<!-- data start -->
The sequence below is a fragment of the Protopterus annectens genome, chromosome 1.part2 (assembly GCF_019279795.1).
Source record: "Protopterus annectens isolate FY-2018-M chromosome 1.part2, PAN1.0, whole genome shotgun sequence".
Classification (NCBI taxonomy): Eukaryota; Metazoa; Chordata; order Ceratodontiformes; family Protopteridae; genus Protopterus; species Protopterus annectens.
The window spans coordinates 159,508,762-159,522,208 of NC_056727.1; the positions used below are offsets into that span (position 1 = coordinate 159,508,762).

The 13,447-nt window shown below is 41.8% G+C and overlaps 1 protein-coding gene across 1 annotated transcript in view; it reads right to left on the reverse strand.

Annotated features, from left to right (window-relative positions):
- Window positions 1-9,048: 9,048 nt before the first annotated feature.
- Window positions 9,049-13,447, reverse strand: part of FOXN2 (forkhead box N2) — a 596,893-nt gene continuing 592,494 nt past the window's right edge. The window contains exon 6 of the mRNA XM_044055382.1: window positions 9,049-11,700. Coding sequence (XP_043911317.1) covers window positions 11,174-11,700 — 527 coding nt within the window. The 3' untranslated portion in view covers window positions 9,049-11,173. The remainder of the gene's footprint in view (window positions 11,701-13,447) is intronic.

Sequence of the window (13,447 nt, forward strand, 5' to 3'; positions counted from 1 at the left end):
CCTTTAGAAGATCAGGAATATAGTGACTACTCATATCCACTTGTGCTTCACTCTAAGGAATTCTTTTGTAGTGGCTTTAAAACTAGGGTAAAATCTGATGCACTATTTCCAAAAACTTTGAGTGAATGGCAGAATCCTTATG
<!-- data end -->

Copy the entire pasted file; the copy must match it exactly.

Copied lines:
The sequence below is a fragment of the Protopterus annectens genome, chromosome 1.part2 (assembly GCF_019279795.1).
Source record: "Protopterus annectens isolate FY-2018-M chromosome 1.part2, PAN1.0, whole genome shotgun sequence".
Classification (NCBI taxonomy): Eukaryota; Metazoa; Chordata; order Ceratodontiformes; family Protopteridae; genus Protopterus; species Protopterus annectens.
The window spans coordinates 159,508,762-159,522,208 of NC_056727.1; the positions used below are offsets into that span (position 1 = coordinate 159,508,762).

The 13,447-nt window shown below is 41.8% G+C and overlaps 1 protein-coding gene across 1 annotated transcript in view; it reads right to left on the reverse strand.

Annotated features, from left to right (window-relative positions):
- Window positions 1-9,048: 9,048 nt before the first annotated feature.
- Window positions 9,049-13,447, reverse strand: part of FOXN2 (forkhead box N2) — a 596,893-nt gene continuing 592,494 nt past the window's right edge. The window contains exon 6 of the mRNA XM_044055382.1: window positions 9,049-11,700. Coding sequence (XP_043911317.1) covers window positions 11,174-11,700 — 527 coding nt within the window. The 3' untranslated portion in view covers window positions 9,049-11,173. The remainder of the gene's footprint in view (window positions 11,701-13,447) is intronic.

Sequence of the window (13,447 nt, forward strand, 5' to 3'; positions counted from 1 at the left end):
CCTTTAGAAGATCAGGAATATAGTGACTACTCATATCCACTTGTGCTTCACTCTAAGGAATTCTTTTGTAGTGGCTTTAAAACTAGGGTAAAATCTGATGCACTATTTCCAAAAACTTTGAGTGAATGGCAGAATCCTTATG